Canada has signed on to the Artemis Accords, a U.S.-led effort to establish global guidelines for sending explorers back to the moon and beyond.
NASA says space agencies in Australia, Italy, Japan, the United Kingdom, Luxembourg and the United Arab Emirates also joined the pact. NASA Administrator Jim Bridenstine said he expects more countries to join the effort to put astronauts back on the moon by 2024.
It promises to be the largest coalition for a human spaceflight program in history, according to Bridenstine, and is expected to pave the way for eventual Mars expeditions.
The accords, which establish rules for extracting and using “space resources,” commit signatories to exploring space peacefully and in the spirit of international co-operation.
Rule No. 1: Everyone must come in peace. Other rules:
- Secrecy is banned, and all launched objects need to be identified and registered.
- All members agree to pitch in with astronaut emergencies.
- Space systems must be universal so everyone’s equipment is compatible, and scientific data must be shared.
- Historic sites must be preserved, and any resulting space junk must be properly disposed.
- Rovers and other spacecraft cannot have their missions jeopardized by others getting too close.
Violators could be asked to leave, according to Bridenstine.
The coalition can say, “Look, you’re in this program with the rest of us, but you’re not playing by the same rules,” Bridenstine said.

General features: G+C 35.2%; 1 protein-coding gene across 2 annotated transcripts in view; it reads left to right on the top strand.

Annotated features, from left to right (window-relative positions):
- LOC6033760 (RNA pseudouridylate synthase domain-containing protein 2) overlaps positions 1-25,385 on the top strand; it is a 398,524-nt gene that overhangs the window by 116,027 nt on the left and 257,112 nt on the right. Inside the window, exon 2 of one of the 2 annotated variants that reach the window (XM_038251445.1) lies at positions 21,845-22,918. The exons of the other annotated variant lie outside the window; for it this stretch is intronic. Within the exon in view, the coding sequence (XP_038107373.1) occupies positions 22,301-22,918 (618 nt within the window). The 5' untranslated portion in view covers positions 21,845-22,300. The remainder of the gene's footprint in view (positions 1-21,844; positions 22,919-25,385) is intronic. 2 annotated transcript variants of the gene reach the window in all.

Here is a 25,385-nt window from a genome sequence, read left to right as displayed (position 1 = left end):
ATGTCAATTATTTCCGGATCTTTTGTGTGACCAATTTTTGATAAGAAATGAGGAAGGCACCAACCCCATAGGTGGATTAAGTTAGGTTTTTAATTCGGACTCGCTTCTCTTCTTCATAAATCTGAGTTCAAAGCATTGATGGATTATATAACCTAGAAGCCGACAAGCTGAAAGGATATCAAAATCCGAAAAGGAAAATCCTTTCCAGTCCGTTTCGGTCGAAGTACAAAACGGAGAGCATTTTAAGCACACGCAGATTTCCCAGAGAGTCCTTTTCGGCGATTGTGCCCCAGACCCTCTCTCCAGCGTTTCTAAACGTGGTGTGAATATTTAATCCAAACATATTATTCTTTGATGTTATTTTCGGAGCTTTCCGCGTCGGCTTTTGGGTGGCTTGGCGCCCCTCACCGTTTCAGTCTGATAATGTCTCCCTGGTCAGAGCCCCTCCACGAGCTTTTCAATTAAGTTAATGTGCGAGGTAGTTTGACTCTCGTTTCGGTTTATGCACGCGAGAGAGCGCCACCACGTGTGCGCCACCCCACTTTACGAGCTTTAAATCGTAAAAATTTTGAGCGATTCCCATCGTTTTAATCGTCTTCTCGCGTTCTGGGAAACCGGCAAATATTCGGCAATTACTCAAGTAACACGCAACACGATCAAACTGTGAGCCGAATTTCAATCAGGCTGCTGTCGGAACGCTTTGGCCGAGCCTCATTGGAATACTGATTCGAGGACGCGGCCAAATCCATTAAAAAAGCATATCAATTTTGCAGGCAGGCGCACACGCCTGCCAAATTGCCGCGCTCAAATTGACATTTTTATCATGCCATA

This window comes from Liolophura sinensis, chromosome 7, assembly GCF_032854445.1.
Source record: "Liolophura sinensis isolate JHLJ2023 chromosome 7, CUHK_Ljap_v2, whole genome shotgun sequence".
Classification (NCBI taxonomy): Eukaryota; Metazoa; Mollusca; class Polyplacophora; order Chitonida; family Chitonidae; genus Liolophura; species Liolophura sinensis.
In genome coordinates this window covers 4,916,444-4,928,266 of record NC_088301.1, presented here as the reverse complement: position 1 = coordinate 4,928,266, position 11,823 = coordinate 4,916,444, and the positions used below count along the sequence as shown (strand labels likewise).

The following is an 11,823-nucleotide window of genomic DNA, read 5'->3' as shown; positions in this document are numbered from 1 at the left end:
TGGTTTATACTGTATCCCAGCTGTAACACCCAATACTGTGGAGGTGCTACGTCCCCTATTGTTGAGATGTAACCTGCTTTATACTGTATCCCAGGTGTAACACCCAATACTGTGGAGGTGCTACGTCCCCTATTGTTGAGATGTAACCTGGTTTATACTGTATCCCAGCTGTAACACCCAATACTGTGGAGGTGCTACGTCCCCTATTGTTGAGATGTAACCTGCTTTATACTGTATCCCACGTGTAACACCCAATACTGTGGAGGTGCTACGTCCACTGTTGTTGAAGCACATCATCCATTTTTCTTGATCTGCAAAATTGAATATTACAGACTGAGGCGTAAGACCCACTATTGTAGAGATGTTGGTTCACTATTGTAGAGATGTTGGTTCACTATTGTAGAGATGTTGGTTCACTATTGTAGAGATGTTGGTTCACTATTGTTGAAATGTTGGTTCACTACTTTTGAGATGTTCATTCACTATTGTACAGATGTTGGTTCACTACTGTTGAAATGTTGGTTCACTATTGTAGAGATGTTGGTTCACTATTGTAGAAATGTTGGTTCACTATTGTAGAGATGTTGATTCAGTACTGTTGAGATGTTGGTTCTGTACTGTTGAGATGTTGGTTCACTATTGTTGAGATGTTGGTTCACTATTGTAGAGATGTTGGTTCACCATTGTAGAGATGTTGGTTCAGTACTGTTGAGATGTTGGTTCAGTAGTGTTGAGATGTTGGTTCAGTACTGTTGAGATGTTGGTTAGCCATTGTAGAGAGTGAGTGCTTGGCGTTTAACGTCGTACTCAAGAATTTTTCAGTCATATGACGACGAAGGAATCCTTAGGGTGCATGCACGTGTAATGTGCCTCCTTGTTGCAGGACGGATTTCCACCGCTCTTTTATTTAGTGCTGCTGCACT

The U.S. is the only country to put humans on the moon: 12 men from 1969 through 1972.
Russia is still on the fence. The country’s space agency chief, Dmitry Rogozin, said at an International Astronautical Congress virtual meeting Monday that the Artemis program is U.S.-centric and he would prefer a model of cooperation akin to the International Space Station.
China, meanwhile, is out altogether. NASA is prohibited under law, at least for now, from signing any bilateral agreements with China.
They also call for transparency, the protection of heritage sites like the 1969 moon landing location and preventing the spread of orbital debris.
Canadian Space Agency president Lisa Campbell cheers the accords, but says more robust rules for the exploration of deep space are still a long ways off.
Campbell says the agency will begin consulting with Canadians, as well as a United Nations committee that oversees space exploration.